Don’t get me wrong there is a place for all of these specialisms but the damage to the industry as a whole in not being able to differentiate the services is vast. It dilutes the value of the specialisms; it drags down margins for industry as a whole as we end up competing on cost because clients can’t easily differentiate between the different value elements. And it makes it difficult to assess our talent pool. Year on year C&IT report that talent is a big problem for industry. This isn’t just managing the balance between those who would rather freelance than take a permanent role but also finding the right talent for their organisations. And this is because individuals sell themselves as having a multitude of skills when in reality, they are specialists in one area who have just experienced being part of bigger projects.
There is no doubt that the skills that are needed to help our clients through this crisis are those that sit within organisations who already focus on the outcome when designing an event rather than just the logistics. These are the organisations that are most likely to come up with alternative effective ways to connect with peoples hearts and minds. For those smaller agencies, who perhaps specialise in the functional aspects of events my recommendation would be to focus on your strengths and look at how you can capitalise on these. As Michael suggested on Evcom’s recent excellent Webinar ‘In Conversation with Michael Hirst’, many businesses will be struggling right now with logistical challenges of managing social distancing in their workplaces. They will need to be conducting risk assessments and health and safety assessments. They will be looking to find solutions to make their work environments more conducive to achieving output whilst separated by screens etc. These are exactly the skills that logistics organisers possess.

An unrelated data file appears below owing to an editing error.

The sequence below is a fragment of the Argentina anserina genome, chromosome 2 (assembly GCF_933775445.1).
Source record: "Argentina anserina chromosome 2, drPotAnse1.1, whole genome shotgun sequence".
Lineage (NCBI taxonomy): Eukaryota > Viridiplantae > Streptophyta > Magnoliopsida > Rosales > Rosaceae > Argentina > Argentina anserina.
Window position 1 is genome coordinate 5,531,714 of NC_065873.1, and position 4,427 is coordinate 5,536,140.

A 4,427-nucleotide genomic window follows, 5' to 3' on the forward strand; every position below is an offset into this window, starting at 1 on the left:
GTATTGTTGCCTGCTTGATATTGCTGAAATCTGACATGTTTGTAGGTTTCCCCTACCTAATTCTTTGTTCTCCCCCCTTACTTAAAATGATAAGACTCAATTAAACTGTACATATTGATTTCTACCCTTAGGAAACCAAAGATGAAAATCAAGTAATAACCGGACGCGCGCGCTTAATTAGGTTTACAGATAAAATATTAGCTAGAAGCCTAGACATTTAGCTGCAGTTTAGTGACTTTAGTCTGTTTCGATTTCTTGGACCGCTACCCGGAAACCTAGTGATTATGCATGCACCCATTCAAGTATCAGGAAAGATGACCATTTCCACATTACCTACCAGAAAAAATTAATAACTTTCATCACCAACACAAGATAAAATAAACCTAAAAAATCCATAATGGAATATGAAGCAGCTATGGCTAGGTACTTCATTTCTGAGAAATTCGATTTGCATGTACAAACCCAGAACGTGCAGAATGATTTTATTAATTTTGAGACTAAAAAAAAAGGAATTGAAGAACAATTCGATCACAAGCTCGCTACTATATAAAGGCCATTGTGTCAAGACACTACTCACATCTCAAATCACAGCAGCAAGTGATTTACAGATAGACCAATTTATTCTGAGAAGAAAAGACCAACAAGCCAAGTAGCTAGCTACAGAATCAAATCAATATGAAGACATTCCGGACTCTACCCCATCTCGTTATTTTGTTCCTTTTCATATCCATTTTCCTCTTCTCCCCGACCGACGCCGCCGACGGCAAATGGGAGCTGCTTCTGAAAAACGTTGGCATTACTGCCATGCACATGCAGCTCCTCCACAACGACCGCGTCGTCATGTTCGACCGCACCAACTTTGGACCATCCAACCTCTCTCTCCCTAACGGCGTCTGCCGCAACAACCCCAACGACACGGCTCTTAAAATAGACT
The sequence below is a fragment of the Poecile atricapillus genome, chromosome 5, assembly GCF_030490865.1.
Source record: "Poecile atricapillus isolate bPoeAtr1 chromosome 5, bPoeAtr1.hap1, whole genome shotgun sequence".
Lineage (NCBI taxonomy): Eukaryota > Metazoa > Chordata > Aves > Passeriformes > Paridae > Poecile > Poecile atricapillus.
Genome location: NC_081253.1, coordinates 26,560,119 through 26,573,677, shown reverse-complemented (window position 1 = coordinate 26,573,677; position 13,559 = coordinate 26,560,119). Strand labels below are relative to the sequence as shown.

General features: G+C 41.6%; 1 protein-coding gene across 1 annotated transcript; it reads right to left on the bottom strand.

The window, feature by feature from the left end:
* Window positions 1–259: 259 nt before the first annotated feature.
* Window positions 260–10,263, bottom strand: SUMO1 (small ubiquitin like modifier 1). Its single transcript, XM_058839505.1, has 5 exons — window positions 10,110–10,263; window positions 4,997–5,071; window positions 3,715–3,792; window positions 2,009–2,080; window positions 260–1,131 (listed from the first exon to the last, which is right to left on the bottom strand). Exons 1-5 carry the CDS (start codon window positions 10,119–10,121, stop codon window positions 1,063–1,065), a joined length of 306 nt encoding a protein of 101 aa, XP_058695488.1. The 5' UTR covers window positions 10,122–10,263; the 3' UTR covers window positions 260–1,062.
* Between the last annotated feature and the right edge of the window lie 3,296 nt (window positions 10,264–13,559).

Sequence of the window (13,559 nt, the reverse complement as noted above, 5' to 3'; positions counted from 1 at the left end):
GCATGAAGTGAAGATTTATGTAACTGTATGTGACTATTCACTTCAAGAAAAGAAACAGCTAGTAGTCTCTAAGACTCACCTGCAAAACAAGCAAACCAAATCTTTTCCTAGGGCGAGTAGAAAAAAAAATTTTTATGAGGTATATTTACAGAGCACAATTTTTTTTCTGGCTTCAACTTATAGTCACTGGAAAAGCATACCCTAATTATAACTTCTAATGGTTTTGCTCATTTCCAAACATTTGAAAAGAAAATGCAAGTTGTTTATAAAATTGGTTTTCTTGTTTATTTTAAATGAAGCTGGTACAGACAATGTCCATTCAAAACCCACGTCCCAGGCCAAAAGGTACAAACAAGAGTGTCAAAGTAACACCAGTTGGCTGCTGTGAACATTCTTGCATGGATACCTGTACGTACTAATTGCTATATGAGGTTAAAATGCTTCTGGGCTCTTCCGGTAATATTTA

And in the meantime, the industry would be well advised to come together and consider what it wants to look like when we come out the other side. So that there is space and value for organisations of all sizes and specialisms; so that our clients understand the value we deliver at each level and so that event organisers can differentiate between the different skills needed for different roles and can easily see where and how to upskill.
Readers were also interested in…
The uneasy truth for those in business It’s that time of year for many businesses, where the last fiscal’s results are analysed and renewed focus is given to organisational goals or, if you are coming up to your year end new goals may be set. It isn’t unusual for an...
Especially in the current climate where clients are all demanding more for less, productivity is vitally important in dictating an organisations profitability. It relates to the effectiveness of the resources that are involved in delivering any product or service and...
We all like to think we are considered valuable at work and that what we do is recognised as adding value to the end product or service. And of course, every role is created and exists because it is a needed function in order that the business can provide the product...